Tuesday, June 17, 2008

Globalization and automation harm workers

That's according to Sen. Barak Obama. [From this interview with the Senator in the Wall Street Journal where he outlines some of his economic platform. The full quote: ""Globalization and technology and automation all weaken the position of workers," he said, and a strong government hand is needed to assure that wealth is distributed more equitably."]

Cafe Hayek responds
, in the succinct style that one is used to over there:
If this presidential wannabe is correct, then some of the world's most prosperous workers must be the people in that newly discovered tribe in Brazil -- persons with absolutely no contact with the global economy or with modern technology.

Less extreme cases, of course, include persons not so cut off from the world as these Brazilian tribes. Sub-Saharan Africans should be more prosperous than eastern Europeans, who, in turn, should be more prosperous than Americans and western Europeans.

Of course, if the facts don't follow this pattern, then I guess that Sen. Obama will soon publicly apologize for either misspeaking or admit that his thesis is flawed.


coray said...

The groupthinkers at Cafe Heck are good at beating up straw men but not considering the meaning of the statement under question. Hence they roll out this old saw, that any recognition of the costs of technological change is tantamount to its total rejection. It is as if they heard a drowning man say, "Less water, please!" and advised him to go live in the desert if he hates water so much.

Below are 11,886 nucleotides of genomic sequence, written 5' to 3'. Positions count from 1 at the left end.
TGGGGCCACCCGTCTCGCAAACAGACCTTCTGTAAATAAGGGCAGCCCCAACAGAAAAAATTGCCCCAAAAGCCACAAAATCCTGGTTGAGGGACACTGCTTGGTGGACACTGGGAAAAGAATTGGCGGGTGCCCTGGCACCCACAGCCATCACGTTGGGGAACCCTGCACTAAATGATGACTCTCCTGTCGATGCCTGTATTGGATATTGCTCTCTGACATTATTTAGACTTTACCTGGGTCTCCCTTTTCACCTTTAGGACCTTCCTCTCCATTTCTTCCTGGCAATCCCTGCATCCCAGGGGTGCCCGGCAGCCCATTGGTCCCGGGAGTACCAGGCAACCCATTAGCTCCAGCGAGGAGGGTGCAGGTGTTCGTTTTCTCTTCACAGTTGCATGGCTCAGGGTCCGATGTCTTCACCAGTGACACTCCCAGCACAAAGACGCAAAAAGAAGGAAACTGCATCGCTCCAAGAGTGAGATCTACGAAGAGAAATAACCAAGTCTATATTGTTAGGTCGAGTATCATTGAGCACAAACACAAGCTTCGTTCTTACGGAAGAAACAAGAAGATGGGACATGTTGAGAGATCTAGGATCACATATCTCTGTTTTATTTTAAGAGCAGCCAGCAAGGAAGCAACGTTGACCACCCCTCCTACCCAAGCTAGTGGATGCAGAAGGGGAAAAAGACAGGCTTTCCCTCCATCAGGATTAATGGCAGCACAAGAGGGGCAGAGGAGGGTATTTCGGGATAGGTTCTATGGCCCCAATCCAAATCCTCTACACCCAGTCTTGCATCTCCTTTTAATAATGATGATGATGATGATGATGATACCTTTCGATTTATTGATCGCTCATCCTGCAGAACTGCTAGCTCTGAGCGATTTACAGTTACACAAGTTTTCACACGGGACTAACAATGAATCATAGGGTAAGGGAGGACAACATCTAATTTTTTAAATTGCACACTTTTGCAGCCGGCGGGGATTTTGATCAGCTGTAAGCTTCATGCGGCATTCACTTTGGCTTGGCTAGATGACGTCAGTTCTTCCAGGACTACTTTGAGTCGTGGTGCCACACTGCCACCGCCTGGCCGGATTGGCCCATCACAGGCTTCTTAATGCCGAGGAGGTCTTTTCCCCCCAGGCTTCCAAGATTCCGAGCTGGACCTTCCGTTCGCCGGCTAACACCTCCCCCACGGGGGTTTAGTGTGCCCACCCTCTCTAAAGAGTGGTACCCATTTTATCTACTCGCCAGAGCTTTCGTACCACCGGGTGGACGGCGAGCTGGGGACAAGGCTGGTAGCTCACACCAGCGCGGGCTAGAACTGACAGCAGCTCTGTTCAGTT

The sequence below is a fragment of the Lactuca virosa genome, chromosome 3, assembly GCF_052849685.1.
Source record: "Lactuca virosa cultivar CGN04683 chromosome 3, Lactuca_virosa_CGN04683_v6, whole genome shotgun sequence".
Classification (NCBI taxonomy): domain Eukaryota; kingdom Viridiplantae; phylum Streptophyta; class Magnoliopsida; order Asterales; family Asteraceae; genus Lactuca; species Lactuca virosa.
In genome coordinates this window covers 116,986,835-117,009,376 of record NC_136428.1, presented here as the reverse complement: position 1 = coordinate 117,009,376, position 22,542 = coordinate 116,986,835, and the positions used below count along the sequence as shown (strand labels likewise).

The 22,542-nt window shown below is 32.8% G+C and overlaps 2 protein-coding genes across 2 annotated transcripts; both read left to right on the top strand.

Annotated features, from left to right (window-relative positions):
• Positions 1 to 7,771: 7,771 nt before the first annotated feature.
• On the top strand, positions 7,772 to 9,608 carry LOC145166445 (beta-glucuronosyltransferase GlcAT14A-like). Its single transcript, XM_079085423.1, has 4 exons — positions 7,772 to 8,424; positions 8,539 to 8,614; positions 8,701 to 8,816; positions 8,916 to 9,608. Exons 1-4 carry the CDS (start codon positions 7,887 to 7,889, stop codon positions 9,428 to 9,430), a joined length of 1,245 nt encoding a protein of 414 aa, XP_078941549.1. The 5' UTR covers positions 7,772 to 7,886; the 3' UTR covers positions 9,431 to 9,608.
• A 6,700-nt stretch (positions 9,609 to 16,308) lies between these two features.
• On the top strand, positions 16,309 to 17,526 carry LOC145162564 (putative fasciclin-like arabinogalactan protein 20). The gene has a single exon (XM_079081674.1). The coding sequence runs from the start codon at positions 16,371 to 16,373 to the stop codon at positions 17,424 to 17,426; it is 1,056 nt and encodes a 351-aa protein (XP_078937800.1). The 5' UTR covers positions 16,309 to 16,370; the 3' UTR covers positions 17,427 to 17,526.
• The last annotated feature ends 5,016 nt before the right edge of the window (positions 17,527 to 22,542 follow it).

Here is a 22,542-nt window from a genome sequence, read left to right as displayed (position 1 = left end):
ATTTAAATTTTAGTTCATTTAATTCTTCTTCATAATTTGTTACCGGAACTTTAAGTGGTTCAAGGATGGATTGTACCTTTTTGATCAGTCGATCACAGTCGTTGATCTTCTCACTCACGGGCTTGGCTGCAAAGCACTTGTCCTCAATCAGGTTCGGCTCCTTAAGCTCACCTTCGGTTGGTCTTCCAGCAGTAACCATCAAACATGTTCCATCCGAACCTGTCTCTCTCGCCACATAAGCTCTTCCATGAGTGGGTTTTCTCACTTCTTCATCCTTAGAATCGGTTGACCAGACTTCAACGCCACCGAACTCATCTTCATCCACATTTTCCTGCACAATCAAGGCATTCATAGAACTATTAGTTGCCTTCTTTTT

Obama did not say globalization and technology are unmitigated evils and are best done without, which is apparently how Cafe Hayek understood him. Globalization does in fact weaken the position of workers because a global corporation can hire and fire from a global labor market. In the short term this benefits countries that are factor-intensive in labor and hurts countries that have other productive assets, such as land or capital. This is an old result from 1933, called Heckscher-Ohlin, and it provides justification for a temporary increase in (say) worker training benefits during a period of rapid change.

For Cafe Hayek a better argument would weigh the long-term benefits of competitive labor markets against the short-term costs of depressed wages, but such an argument wouldn't be so "succinct."

Gashwin said...

Did you intentionally say Cafe Heck? :) And you're the one who turned me on to Hayek (though not Cafe Hayek), remember? I shall pray for your lost libertarian soul ... :)

But thanks for your economic insight. Mine is in its infancy and won't grow much more. I am, however, still enjoying TWON.

And I still don't like Obama. :-|

coray said...

i'm not ogaga about him either, due to his obortion policy